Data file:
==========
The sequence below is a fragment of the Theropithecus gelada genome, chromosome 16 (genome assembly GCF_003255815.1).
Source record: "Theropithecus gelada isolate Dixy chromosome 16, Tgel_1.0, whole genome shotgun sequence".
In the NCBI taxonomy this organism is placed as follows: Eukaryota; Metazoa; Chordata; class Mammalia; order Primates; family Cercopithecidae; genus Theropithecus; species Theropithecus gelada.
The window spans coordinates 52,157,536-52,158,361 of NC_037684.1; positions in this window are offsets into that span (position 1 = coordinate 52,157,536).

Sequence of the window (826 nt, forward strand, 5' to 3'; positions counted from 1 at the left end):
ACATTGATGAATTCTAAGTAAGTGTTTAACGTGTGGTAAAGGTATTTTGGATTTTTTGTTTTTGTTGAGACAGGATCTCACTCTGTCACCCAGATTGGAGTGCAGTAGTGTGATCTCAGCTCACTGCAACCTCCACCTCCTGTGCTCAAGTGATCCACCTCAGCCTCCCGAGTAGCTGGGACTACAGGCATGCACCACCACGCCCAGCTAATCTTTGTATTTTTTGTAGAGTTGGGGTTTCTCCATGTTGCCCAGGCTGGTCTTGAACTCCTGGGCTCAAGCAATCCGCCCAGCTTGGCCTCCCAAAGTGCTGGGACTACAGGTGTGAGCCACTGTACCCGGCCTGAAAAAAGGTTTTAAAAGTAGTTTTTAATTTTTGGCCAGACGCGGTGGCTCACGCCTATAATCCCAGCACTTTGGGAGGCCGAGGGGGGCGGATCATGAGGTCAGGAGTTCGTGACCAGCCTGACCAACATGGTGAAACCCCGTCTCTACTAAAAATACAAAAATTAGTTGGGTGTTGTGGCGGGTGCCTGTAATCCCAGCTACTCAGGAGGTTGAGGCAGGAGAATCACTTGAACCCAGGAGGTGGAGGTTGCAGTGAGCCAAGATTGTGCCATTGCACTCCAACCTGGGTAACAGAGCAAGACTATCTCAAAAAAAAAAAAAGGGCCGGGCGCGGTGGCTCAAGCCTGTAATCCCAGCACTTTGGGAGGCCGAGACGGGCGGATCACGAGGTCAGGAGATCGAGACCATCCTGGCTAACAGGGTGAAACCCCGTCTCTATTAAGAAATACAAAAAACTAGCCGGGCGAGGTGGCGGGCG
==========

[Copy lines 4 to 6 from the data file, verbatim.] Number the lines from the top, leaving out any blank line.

The window spans coordinates 52,157,536-52,158,361 of NC_037684.1; positions in this window are offsets into that span (position 1 = coordinate 52,157,536).

Sequence of the window (826 nt, forward strand, 5' to 3'; positions counted from 1 at the left end):
ACATTGATGAATTCTAAGTAAGTGTTTAACGTGTGGTAAAGGTATTTTGGATTTTTTGTTTTTGTTGAGACAGGATCTCACTCTGTCACCCAGATTGGAGTGCAGTAGTGTGATCTCAGCTCACTGCAACCTCCACCTCCTGTGCTCAAGTGATCCACCTCAGCCTCCCGAGTAGCTGGGACTACAGGCATGCACCACCACGCCCAGCTAATCTTTGTATTTTTTGTAGAGTTGGGGTTTCTCCATGTTGCCCAGGCTGGTCTTGAACTCCTGGGCTCAAGCAATCCGCCCAGCTTGGCCTCCCAAAGTGCTGGGACTACAGGTGTGAGCCACTGTACCCGGCCTGAAAAAAGGTTTTAAAAGTAGTTTTTAATTTTTGGCCAGACGCGGTGGCTCACGCCTATAATCCCAGCACTTTGGGAGGCCGAGGGGGGCGGATCATGAGGTCAGGAGTTCGTGACCAGCCTGACCAACATGGTGAAACCCCGTCTCTACTAAAAATACAAAAATTAGTTGGGTGTTGTGGCGGGTGCCTGTAATCCCAGCTACTCAGGAGGTTGAGGCAGGAGAATCACTTGAACCCAGGAGGTGGAGGTTGCAGTGAGCCAAGATTGTGCCATTGCACTCCAACCTGGGTAACAGAGCAAGACTATCTCAAAAAAAAAAAAAGGGCCGGGCGCGGTGGCTCAAGCCTGTAATCCCAGCACTTTGGGAGGCCGAGACGGGCGGATCACGAGGTCAGGAGATCGAGACCATCCTGGCTAACAGGGTGAAACCCCGTCTCTATTAAGAAATACAAAAAACTAGCCGGGCGAGGTGGCGGGCG